Saturday, November 29, the Holy Father will fly from Ankara to Istanbul where he will visit the Hagia Sophia Museum, the Sultan Ahmet Mosque, better known as the Blue Mosque, and the Catholic cathedral of the Holy Spirit, where he will celebrate Mass. Later, in the patriarchal Church of St. George in Fanar, there will be an ecumenical prayer and a private meeting with His Holiness Bartholomew I.

On Sunday, November 30 Pope Francis will celebrate Mass privately with the apostolic delegation. In the patriarchal Church of St. George a divine liturgy will take place, followed by an ecumenical blessing and the signing of a Joint Declaration. In the afternoon Pope Francis departs Istanbul for Rome, where he is expected to arrive at Fiumicino Airport at 6.40 p.m.


If you have been following the Twitter feed of the Vatican Apostolic Library (BAV), you learned that you can now see 1084 digitized manuscripts by going to:

Once you are there, you will see “Digitized manuscripts: 1084, select to access the digitized copy” and be told to click on the mini book with open pages. It is a truly fascinating experience and gives amazing possibilities to millions of people who could never otherwise the library

Here is what the library says about its digitization projects:

BAV Digitisation projects are underway for the following manuscripts, which in the future will be available for on-line consultation, including access through the catalogue:

–    142 manuscripts originating from the old library of the monastery of Lorsch, in the context of a project to virtually reconstruct this famous library (Bibliotheca Laureshamensis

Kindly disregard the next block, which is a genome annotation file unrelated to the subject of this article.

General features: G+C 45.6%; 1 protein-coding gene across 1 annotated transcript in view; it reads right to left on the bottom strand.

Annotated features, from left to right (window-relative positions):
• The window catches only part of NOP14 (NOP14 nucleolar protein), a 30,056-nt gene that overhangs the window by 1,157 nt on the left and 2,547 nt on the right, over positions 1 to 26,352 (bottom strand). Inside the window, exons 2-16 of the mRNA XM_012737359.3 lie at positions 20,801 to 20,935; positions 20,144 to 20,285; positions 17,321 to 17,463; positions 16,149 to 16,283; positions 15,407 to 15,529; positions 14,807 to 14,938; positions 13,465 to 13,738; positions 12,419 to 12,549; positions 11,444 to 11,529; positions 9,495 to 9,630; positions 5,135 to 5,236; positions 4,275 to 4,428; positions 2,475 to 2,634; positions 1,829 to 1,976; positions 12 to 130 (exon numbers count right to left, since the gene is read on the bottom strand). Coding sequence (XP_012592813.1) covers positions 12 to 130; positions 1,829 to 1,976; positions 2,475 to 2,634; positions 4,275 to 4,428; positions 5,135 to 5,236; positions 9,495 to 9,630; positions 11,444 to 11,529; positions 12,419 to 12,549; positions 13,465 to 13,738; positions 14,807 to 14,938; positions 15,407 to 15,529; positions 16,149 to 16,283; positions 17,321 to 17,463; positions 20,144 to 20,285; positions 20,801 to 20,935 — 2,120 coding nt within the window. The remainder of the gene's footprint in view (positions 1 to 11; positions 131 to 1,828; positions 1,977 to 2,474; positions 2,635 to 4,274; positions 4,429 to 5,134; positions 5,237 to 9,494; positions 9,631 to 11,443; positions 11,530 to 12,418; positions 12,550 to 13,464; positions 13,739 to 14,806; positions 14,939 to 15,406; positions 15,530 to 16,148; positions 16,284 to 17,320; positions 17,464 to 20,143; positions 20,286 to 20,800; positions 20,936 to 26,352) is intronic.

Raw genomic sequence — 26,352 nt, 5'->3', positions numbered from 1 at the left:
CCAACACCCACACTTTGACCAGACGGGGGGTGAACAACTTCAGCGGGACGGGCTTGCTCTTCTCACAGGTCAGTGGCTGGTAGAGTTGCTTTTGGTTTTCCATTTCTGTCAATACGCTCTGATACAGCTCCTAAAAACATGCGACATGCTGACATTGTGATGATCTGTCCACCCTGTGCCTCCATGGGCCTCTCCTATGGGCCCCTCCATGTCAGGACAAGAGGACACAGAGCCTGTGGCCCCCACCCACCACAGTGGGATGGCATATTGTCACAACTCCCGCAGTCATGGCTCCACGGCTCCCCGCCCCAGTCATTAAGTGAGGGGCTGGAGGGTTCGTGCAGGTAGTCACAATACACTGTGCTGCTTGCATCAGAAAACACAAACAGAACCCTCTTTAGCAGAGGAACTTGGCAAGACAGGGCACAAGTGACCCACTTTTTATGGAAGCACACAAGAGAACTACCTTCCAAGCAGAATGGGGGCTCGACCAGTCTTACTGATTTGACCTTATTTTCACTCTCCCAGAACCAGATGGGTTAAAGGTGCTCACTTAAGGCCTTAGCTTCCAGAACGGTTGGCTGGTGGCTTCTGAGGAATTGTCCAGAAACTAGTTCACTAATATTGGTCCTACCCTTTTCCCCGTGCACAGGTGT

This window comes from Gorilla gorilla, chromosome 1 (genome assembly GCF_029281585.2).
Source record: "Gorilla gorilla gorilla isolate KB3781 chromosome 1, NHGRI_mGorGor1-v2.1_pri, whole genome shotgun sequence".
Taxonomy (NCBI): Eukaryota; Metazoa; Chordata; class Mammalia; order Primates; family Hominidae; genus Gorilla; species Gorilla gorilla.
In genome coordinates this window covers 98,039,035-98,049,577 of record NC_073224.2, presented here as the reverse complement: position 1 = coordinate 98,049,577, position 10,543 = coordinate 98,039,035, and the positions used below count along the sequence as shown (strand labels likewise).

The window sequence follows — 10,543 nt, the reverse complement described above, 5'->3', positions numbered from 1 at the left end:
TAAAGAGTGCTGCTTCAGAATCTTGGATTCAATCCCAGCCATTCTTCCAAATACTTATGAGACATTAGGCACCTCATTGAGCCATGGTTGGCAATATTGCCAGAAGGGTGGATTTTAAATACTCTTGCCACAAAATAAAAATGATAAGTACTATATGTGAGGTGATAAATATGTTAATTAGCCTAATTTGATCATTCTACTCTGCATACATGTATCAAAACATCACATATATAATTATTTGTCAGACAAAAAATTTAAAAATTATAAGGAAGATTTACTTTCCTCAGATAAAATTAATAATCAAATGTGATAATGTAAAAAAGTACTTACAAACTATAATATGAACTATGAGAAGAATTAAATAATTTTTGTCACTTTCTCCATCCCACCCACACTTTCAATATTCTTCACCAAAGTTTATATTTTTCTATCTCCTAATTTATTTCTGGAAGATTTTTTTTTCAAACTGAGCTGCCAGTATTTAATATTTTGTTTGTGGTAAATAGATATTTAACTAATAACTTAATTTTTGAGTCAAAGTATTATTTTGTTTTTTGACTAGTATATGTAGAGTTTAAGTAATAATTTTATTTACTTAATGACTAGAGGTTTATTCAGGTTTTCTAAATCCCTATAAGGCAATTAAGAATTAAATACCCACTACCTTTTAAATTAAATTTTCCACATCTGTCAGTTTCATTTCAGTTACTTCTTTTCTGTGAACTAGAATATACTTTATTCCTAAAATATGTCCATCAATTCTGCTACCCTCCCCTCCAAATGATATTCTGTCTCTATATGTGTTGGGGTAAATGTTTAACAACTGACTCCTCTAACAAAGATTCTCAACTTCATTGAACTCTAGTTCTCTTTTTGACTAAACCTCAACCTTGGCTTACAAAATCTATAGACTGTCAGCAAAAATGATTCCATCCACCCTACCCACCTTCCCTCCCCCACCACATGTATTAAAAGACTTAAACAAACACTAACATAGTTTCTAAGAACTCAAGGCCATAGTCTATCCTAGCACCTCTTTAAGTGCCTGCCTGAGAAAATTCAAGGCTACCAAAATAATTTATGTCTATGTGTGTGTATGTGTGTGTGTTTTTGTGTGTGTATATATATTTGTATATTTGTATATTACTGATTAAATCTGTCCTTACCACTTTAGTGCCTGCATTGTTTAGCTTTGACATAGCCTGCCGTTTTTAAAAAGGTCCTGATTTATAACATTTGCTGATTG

– digital: Virtuelle Klosterbibliothek Lorsch), with the support of the University of Heidelberg;

–    the over 2,000 manuscripts of the Palatini latini collection, in collaboration with the University of Heidelberg;

–    several thousand Greek and Hebrew manuscripts and incunabula, in collaboration with the Bodleian Library;

–    around 30 of the most significant Slavic manuscripts, in collaboration with the University of Sofia “Saint Clement Ohridski”;

–    several dozen Syriac manuscripts, in collaboration with the “Center for the Preservation of Ancient Religious Texts” of Brigham Young University (U.S.A.), with which the Library had already produced an earlier series of digitisations in the context of the project Syriac Manuscripts from the Vatican Library;

–    over 600 Chinese manuscripts and over 100 Chinese printed books regarding the history of China from the seventeenth to the beginning of the twentieth century, in collaboration with the “Chinese National Committe for the compilation of Qing History.”.